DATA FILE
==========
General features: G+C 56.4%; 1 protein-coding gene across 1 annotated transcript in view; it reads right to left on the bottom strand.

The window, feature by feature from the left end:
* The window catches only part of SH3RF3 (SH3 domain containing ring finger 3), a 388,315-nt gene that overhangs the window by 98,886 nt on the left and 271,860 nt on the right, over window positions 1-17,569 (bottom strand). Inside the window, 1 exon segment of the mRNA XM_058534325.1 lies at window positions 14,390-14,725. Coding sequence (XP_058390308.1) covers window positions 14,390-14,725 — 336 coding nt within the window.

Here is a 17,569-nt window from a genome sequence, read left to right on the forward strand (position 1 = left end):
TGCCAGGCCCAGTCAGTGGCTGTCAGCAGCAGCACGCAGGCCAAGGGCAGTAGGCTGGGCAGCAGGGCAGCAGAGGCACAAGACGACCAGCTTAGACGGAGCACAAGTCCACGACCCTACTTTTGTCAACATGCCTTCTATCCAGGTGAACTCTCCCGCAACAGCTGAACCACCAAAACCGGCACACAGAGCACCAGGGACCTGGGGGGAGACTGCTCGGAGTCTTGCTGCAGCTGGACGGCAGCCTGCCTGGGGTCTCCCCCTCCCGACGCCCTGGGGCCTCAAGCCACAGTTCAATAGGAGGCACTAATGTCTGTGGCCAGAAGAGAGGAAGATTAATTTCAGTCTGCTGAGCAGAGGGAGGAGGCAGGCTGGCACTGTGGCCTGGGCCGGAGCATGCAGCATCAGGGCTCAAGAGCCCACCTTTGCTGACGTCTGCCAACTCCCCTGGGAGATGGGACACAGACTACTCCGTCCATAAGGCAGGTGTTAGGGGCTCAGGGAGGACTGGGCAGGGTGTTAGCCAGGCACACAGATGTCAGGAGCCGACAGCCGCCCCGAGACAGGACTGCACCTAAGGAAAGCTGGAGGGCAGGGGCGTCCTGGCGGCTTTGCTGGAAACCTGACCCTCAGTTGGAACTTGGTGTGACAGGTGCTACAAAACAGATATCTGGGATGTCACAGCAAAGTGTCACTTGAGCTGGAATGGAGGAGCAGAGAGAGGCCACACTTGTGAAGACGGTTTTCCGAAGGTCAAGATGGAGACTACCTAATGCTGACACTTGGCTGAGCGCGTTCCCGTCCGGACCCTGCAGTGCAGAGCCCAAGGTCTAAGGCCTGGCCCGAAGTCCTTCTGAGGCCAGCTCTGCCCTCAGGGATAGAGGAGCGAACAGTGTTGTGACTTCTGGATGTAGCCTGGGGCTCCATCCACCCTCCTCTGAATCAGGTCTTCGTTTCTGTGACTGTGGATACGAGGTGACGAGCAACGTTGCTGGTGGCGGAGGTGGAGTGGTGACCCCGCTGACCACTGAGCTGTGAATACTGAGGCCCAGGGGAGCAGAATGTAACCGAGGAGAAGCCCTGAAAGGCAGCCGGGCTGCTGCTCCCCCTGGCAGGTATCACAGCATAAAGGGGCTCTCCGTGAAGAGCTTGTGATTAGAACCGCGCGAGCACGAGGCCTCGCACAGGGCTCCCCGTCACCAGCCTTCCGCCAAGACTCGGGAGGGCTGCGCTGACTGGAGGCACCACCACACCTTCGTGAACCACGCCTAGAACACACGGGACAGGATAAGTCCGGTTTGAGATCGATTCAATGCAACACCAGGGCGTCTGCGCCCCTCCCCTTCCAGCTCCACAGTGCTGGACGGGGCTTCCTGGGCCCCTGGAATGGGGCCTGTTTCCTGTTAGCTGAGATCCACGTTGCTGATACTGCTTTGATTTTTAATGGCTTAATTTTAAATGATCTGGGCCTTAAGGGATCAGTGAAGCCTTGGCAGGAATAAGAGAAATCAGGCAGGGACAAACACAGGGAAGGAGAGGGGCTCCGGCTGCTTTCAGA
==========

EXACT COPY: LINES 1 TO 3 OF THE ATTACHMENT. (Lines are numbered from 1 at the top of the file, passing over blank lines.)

General features: G+C 56.4%; 1 protein-coding gene across 1 annotated transcript in view; it reads right to left on the bottom strand.

The window, feature by feature from the left end:
* The window catches only part of SH3RF3 (SH3 domain containing ring finger 3), a 388,315-nt gene that overhangs the window by 98,886 nt on the left and 271,860 nt on the right, over window positions 1-17,569 (bottom strand). Inside the window, 1 exon segment of the mRNA XM_058534325.1 lies at window positions 14,390-14,725. Coding sequence (XP_058390308.1) covers window positions 14,390-14,725 — 336 coding nt within the window.